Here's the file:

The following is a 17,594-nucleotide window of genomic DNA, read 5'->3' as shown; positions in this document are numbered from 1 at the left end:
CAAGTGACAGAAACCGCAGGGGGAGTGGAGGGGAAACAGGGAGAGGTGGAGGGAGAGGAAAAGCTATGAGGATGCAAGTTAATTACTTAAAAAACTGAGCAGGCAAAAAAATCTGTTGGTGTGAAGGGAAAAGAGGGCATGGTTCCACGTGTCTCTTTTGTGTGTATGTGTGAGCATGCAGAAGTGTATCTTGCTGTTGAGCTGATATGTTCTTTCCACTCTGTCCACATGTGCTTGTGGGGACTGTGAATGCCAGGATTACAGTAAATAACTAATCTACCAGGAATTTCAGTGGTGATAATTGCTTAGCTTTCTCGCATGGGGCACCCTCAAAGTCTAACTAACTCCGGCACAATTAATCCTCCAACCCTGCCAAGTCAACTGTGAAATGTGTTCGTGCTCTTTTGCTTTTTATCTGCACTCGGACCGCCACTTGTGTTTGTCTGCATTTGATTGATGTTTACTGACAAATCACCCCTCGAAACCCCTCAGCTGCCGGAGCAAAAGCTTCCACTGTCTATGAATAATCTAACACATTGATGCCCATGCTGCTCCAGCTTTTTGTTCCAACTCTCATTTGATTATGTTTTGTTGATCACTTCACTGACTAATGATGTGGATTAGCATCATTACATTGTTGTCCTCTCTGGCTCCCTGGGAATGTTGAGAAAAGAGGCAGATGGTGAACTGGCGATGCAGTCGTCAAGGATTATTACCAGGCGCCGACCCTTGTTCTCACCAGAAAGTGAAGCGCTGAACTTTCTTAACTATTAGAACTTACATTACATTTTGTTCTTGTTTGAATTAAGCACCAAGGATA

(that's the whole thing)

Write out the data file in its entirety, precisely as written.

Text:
The following is a 17,594-nucleotide window of genomic DNA, read 5'->3' as shown; positions in this document are numbered from 1 at the left end:
CAAGTGACAGAAACCGCAGGGGGAGTGGAGGGGAAACAGGGAGAGGTGGAGGGAGAGGAAAAGCTATGAGGATGCAAGTTAATTACTTAAAAAACTGAGCAGGCAAAAAAATCTGTTGGTGTGAAGGGAAAAGAGGGCATGGTTCCACGTGTCTCTTTTGTGTGTATGTGTGAGCATGCAGAAGTGTATCTTGCTGTTGAGCTGATATGTTCTTTCCACTCTGTCCACATGTGCTTGTGGGGACTGTGAATGCCAGGATTACAGTAAATAACTAATCTACCAGGAATTTCAGTGGTGATAATTGCTTAGCTTTCTCGCATGGGGCACCCTCAAAGTCTAACTAACTCCGGCACAATTAATCCTCCAACCCTGCCAAGTCAACTGTGAAATGTGTTCGTGCTCTTTTGCTTTTTATCTGCACTCGGACCGCCACTTGTGTTTGTCTGCATTTGATTGATGTTTACTGACAAATCACCCCTCGAAACCCCTCAGCTGCCGGAGCAAAAGCTTCCACTGTCTATGAATAATCTAACACATTGATGCCCATGCTGCTCCAGCTTTTTGTTCCAACTCTCATTTGATTATGTTTTGTTGATCACTTCACTGACTAATGATGTGGATTAGCATCATTACATTGTTGTCCTCTCTGGCTCCCTGGGAATGTTGAGAAAAGAGGCAGATGGTGAACTGGCGATGCAGTCGTCAAGGATTATTACCAGGCGCCGACCCTTGTTCTCACCAGAAAGTGAAGCGCTGAACTTTCTTAACTATTAGAACTTACATTACATTTTGTTCTTGTTTGAATTAAGCACCAAGGATA